A killer driver went for a McDonald’s after mowing down a teenager in a horrendous hit and run.
Connor Matthews knew he had hit 18-year-old Marcus Simmons-Allen, but carried on regardless even as his windscreen was so badly damaged that he could barely see through it.
Matthews, 23, who had been at a party before getting behind the wheel, was only arrested five days later in Liverpool.
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Marcus, who had dreams of a career in engineering, was pronounced dead hours after the crash on George Richards Way in Altrincham.
He was due to start a college course on the day he died.
Matthews, who has never passed a driving test and was driving a stolen VW Scirocco , hit him as he crossed the road a short distance from Marcus’s home in Broadheath.
He was traveling at about double the 30mph speed limit.
Marcus, the eldest of three siblings, had agreed to go for a walk with a friend, who was having relationship problems and wanted to get a clear head.
Paula Allen, Marcus’s mother, raced to the scene and held her dying son in her arms.
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Fighting back tears as she recalled the moments which continue to haunt her, she said: “I was the first person at Marcus’s side, holding him, trying to find his pulse.
“His lifeless body, my son dying in my arms. Time stood still.
“As the short hours passed, we had to accept that Marcus could not and would not ever survive. That night haunts me.
“A parent should never have to attend their child’s funeral,” she said in court, as she faced down Matthews in the dock.
“It’s something we could never prepare for. In the blink of an eye, he was gone.”
Matthews, who first appeared in court aged 11 for robbery and was later given an anti-social behavior order, was jailed for six years and eight months after pleading guilty to causing death by dangerous driving.
Manchester Crown Court heard that Marcus and his friend met up just after 9pm on Sunday, October 10 last year.
He gave his mum a hug before he left. She went to the shop to buy some milk.
The friends moved onto George Richards Way, and decided to cross the road.
They checked both ways, and began to cross.
As they got to the middle of the road, his friend noticed a car which he could tell was driving fast.
He took a step back, but Marcus thought it was safer to move forwards to try and avoid the speeding car.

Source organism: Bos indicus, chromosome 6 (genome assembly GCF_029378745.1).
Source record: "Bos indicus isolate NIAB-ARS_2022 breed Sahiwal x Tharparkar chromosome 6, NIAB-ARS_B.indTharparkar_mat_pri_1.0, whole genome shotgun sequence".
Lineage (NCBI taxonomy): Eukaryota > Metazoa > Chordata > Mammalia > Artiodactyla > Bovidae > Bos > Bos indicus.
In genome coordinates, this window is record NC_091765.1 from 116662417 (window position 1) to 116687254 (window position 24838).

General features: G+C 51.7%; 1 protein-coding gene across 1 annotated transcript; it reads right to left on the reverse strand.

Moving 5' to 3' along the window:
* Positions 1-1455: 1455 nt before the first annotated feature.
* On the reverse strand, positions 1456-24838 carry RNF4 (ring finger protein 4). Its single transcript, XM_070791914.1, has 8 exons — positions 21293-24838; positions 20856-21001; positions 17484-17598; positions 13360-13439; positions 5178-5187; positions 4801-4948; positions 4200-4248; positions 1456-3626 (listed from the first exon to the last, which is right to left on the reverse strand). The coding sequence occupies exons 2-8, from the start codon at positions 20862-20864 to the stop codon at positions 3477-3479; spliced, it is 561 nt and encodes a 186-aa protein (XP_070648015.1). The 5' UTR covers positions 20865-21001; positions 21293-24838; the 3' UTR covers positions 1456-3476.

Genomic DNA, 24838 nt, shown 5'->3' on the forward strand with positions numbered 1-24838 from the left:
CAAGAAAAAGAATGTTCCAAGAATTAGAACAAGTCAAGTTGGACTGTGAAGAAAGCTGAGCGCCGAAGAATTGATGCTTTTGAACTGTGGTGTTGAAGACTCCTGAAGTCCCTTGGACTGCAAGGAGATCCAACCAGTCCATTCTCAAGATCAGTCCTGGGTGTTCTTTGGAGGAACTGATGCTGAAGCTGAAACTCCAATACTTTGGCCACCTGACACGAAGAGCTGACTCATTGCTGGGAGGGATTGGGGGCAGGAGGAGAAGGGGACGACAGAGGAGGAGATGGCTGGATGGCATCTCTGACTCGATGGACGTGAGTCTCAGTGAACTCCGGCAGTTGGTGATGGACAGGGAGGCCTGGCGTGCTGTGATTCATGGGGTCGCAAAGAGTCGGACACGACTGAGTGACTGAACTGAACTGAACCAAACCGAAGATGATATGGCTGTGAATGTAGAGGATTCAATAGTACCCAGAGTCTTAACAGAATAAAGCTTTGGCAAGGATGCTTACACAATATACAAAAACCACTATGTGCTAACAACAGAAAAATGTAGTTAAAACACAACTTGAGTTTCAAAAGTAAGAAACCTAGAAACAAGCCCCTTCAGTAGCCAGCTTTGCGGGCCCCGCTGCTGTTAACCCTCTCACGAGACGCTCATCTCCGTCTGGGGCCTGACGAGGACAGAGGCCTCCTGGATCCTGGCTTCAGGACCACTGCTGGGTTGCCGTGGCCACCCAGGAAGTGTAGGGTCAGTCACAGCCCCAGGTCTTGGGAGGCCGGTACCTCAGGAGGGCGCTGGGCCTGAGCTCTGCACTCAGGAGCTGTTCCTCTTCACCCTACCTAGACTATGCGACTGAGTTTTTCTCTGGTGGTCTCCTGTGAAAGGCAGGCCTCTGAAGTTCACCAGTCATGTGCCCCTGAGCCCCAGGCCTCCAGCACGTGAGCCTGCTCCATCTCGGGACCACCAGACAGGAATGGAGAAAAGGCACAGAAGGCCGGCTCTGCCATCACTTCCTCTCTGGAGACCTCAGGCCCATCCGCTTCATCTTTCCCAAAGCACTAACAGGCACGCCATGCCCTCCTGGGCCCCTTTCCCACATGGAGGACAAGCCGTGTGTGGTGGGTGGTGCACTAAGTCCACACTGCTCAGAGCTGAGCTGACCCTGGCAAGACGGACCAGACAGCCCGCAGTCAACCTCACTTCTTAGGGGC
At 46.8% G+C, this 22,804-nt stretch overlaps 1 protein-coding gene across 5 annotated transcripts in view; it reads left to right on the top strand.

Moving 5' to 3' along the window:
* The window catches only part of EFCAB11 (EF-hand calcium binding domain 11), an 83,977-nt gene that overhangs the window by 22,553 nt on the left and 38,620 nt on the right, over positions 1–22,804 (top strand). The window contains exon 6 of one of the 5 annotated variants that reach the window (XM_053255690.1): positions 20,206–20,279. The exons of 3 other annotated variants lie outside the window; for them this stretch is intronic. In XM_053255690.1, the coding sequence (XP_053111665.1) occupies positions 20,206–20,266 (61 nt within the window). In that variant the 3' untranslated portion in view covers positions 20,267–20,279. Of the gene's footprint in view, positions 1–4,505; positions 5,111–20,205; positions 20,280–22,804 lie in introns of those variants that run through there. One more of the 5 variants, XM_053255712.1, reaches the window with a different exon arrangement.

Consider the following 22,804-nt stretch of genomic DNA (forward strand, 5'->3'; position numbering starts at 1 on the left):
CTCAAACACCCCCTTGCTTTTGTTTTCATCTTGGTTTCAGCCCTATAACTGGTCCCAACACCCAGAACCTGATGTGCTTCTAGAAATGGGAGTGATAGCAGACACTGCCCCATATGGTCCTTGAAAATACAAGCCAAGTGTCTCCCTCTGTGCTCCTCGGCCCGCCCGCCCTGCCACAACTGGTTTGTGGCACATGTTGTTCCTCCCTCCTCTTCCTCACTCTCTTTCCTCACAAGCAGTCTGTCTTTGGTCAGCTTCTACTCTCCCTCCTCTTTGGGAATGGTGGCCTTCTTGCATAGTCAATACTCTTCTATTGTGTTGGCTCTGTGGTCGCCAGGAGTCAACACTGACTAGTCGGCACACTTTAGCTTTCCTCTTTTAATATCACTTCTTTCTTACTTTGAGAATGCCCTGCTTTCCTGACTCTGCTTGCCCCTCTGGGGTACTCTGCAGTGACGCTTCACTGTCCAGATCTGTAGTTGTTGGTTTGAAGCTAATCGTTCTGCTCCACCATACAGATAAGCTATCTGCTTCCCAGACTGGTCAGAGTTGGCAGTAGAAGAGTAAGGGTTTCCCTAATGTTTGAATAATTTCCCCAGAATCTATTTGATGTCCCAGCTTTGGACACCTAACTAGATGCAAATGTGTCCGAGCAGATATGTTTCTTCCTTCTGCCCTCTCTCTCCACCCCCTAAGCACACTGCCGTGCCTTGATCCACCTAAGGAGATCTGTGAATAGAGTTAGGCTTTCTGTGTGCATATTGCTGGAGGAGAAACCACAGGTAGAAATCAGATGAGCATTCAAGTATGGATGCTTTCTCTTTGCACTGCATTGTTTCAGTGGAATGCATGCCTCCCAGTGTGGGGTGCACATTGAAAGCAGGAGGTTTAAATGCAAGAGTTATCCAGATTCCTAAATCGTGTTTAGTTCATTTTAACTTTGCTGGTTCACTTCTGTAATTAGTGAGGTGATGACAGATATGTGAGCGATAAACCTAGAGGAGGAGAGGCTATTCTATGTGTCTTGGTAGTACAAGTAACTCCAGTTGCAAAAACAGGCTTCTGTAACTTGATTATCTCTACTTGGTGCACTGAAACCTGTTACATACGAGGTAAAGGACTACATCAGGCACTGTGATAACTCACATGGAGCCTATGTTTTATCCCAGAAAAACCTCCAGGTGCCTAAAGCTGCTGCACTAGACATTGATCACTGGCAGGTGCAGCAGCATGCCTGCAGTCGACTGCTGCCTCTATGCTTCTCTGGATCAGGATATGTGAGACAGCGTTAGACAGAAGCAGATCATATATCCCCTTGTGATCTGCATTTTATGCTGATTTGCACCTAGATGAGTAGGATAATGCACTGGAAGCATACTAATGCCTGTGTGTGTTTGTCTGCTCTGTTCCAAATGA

Marcus’s friend tried to grab him, but he was hit and thrown into the air.
Matthews slowed down but then drove off.
Marcus’s friend ran back to tell Ms Allen what had happened, urging her to ‘come quick’.
She drove the short distance to George Richards Way.
At first she thought she saw a bag of flytipped ‘garbage’ on the road. To her horror of her, she realized it was actually her son of her.
Marcus was badly hurt, and had been hit with such force that some of his clothes had been ripped from his body.
Ms Allen said her son was ‘cold’ and the color was ‘draining out of him’, but he still had a pulse.
He was rushed to hospital, but was pronounced dead hours later.
Just minutes later, Matthews, who had earlier been at a party, went to a nearby McDonald’s drive-thru and purchased food, prosecutor David Lees said.
The car was found abandoned about a mile away.
Police said that Matthews was traveling at between 58mph and 69mph prior to the crash, in a 30mph zone.
He was arrested in Liverpool on October 15, and admitted being the driver.
Matthews said he knew he’d hit someone but ‘panicked’ and drove off.
In court, Ms Allen paid tribute to her ‘loving’ and ‘joyous’ son.
“The death of Marcus has ripped our family apart,” she said.
“Our hearts are continuously running out throughout this process.
“My son left the house to walk with his friend and never returned home.”
Ms Allen said that the scene of her son’s death being so close to home has brought added trauma, to her and her two daughters.
“The anxiety and fear we feel as parents to give the girls the freedom and ability to live their lives is crippling, as each time we hear sirens out hearts skip a beat, and our minds jump straight back to that night.”
She said they have had to find alternative routes, as she can’t bear to drive past the flowers which remain, laid in tribute to her son.
Ms Allen hit out at Matthews’ ‘callous’ actions.
“We will now never get to see our son reach his full potential, hopes and dreams, as this privilege has been stolen from us.
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“We know no sentence would ever return Marcus home, the pieces of my heart I will be forever picking up.”
Defending, Dominic Thomas said of Matthews: “He is profoundly sorry, he will always be profoundly sorry for what he has done.
“There can be no excuse for the speed at which the defendant was driving.
“I don’t, nor does he offer one.”
He has previous convictions for driving without a license and insurance.
Sentencing, Judge Hilary Manley told Matthews: “If you had not been driving when you were not permitted to drive, and at such a grossly excessive speed, he (Marcus) would be alive today.”
She said police were not able to check whether Matthews had been under the influence of drink and drugs at the time, as he was only arrested days later.
The judge said Matthews, of Portland Road, Stretford, would have been jailed for 10 years if he had been convicted after a trial.
She reduced the sentence by a third, to reflect Matthews’ early guilty plea.
The maximum sentence for causing death by dangerous driving is 14 years.
Matthews was also banned from driving for eight years.